Press Release February, 2021
NEW MEXICO CARES Foundation, Inc. secures resources for older New Mexicans in the Pandemic
In February, a $5,000 grant award from the New Mexico Foundation’s Emergency Vecino – Neighbor Helping Neighbor - Fund purchased 600 meals for low-income food insecure older people in rural Colfax County. Hunger is more widespread across the state now, after job losses and school closures. Pre-pandemic, the Non-Metro Area Agency on Aging provided meals to 115 hungry adults over 60 every weekday at the Eagle Nest Senior Center. Today the demand is up 50% to 173 meals per day there. And now, with all senior nutrition centers in the State closed by the Pandemic, each meal is home-delivered, at twice the cost of a meal served at the center. While the Non-Metro Area Agency on Aging was granted Federal Older Americans Act funds for senior nutrition, we did not anticipate this dramatically increased demand. Seniors sheltering at home are justifiably afraid to go out food shopping and greatly appreciate safely delivered meals. The entire award went to the purchase of fresh produce with the highest nutritional value, which was then cooked for home-delivered meals. No administrative costs were withheld from this generous grant by New Mexico Cares.
Press Release November 24, 2020
NM Cares Foundation receives grant from Passo Del Norte Community Foundation
On November 24, 2020 the New Mexico Cares Foundation (New Mexico CARES) received a $14,998 grant from the Paso del Norte Community Foundation of El Paso, Texas. The funds will be used to fulfill a COVID-19 Emergency Need in Otero County. This award will pay for meals for hungry older adults enrolled in Title III Older Americans Act nutrition services programs.
According to New Mexico CARES Executive Director Monica Abeita, all senior centers in New Mexico are temporarily closed due to the public health order for COVID-19. Meal service continues, however, because the Pandemic has exacerbated food insecurity in the state. Senior centers now offer home-delivered or grab-and-go meals and no one is turned away. “The demand for these meals has increased substantially for many reasons, one being that many older adults are justifiably fearful of shopping at grocery stores, where they might contract the virus. As a result, some senior centers are quickly spending more than was budgeted for food, packaging, paying cooks and distributing meals,” says Abeita.
New Mexico CARES, a nonprofit 501c(3), is partnering with the Non-Metro Area Agency on Aging to seek additional grant funds for Older Americans Act nutrition services providers in New Mexico. For this grant, the Non-Metro Area Agency on Aging identified the City of Alamogordo and the Village of Tularosa as providers that both met the grant requirements and were most in need of COVID-related support. “We are actively pursuing additional small grants to help nutrition service providers statewide, emphasizing centers that are running low on funds to feed hungry older adults in this public health emergency,” says Abeita.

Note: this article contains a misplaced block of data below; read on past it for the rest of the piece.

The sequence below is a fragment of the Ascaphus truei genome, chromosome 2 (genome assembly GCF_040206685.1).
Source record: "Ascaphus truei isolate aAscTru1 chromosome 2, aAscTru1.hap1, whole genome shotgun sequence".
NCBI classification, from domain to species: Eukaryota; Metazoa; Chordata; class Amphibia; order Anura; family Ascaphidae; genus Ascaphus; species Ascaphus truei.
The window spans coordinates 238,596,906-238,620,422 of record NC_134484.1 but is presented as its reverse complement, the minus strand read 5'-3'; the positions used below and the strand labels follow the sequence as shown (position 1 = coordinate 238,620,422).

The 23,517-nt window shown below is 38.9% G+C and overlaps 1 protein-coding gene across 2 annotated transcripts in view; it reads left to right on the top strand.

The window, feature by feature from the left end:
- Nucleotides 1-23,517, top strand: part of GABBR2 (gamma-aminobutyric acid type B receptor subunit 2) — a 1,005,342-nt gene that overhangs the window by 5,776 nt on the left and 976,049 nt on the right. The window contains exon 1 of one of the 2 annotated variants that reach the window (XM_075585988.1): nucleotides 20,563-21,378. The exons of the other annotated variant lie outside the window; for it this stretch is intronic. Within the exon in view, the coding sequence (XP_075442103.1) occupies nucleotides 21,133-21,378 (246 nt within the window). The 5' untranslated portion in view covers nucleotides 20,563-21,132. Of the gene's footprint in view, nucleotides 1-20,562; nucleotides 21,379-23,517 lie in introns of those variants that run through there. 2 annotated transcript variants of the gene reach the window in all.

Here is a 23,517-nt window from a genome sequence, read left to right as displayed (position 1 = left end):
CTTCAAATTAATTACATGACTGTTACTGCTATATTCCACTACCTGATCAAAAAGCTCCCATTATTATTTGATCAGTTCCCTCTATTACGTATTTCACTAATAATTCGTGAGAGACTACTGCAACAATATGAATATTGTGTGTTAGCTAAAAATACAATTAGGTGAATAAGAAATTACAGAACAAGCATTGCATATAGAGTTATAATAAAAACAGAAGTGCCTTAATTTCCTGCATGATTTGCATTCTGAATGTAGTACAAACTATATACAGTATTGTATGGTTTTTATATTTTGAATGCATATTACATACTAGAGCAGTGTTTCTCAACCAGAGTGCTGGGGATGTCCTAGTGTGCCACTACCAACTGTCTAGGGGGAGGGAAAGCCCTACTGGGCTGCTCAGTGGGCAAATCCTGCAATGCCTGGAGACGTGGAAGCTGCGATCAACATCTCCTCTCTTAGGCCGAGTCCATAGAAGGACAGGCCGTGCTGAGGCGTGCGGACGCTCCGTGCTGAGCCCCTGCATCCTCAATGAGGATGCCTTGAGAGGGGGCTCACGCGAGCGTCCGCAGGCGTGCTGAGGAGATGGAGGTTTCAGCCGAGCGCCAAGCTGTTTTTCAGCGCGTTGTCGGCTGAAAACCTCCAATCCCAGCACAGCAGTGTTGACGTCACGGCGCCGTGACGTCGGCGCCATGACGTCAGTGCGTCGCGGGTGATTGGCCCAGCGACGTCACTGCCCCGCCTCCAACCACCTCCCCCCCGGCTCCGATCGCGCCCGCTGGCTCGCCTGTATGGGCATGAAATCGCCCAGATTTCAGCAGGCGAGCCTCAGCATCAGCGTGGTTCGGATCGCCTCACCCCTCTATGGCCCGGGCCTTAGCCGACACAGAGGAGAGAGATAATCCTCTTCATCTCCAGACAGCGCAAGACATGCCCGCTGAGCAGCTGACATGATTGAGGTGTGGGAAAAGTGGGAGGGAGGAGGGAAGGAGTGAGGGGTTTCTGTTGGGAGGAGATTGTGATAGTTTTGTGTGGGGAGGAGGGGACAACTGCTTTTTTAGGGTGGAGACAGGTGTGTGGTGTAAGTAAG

“Our meal program has just mushroomed during this pandemic! Since March we have seen many new faces in both our daily “Grab & Go” lineup of cars arriving to pick up a meal and in our Home-Delivered Meal service. We are truly appreciative, especially at this time of year. This generous grant has provided our program the cushion we needed to continue serving meals every day without fear of running out of funds or running out of food, at least for now! Many thanks on behalf of the City of Alamogordo Senior Center!” Magdalena Morales, Alamogordo Senior Center Director.
Press Release October 19, 2020
Donation for new stove warms hearts
On October 13, 2020, U.S. Eagle Credit Union presented a generous $1,000 donation to a Santa
Fe soup kitchen for a brand-new stainless-steel commercial stove. The donation was facilitated by New
Mexico Cares Foundation, a non-profit organization.
The COVID-19 virus was not enough to stop Soup Kitchen volunteers at St. John the Baptist
Catholic Church, Santa Fe, from serving lunches at no cost to the hungry and homeless three days a
week, as they have done for the past 30 years. The demise of their 1960’s stove most certainly would
have, however, until Soup Kitchen volunteers appealed to U.S. Eagle.
Volunteer Valerie Mirabal reports that numerous times in the past few years volunteers have
crossed their fingers, hoping the old stove would work. “A few days ago, we put chicken in the old oven
at 360 degrees. To our horror the chicken was still cold after 40 minutes! We’ve had increasing fears
that our Thanksgiving Feast, where we feed 350 – 400 homeless and hungry, would be ruined if the
stove didn’t heat up.”
While St. John’s typically prepares hot lunches, served right in the soup kitchen, it has been
serving take-out lunches during COVID-19. Each lunch is made from generously donated food with a
homemade dessert every day. Volunteer cooks and servers range in age from mid-50’s to mid-80’s, and
some days even the grandchildren pitch in.
U. S. Eagle, the oldest credit union in New Mexico, is committed to community service. Its
donation was facilitated by the New Mexico Cares Foundation which was founded in 2014 to support
initiatives designed to alleviate socioeconomic problems in Colfax; Los Alamos; Mora; Rio Arriba;
Sandoval; San Miguel; Santa Fe and Taos Counties.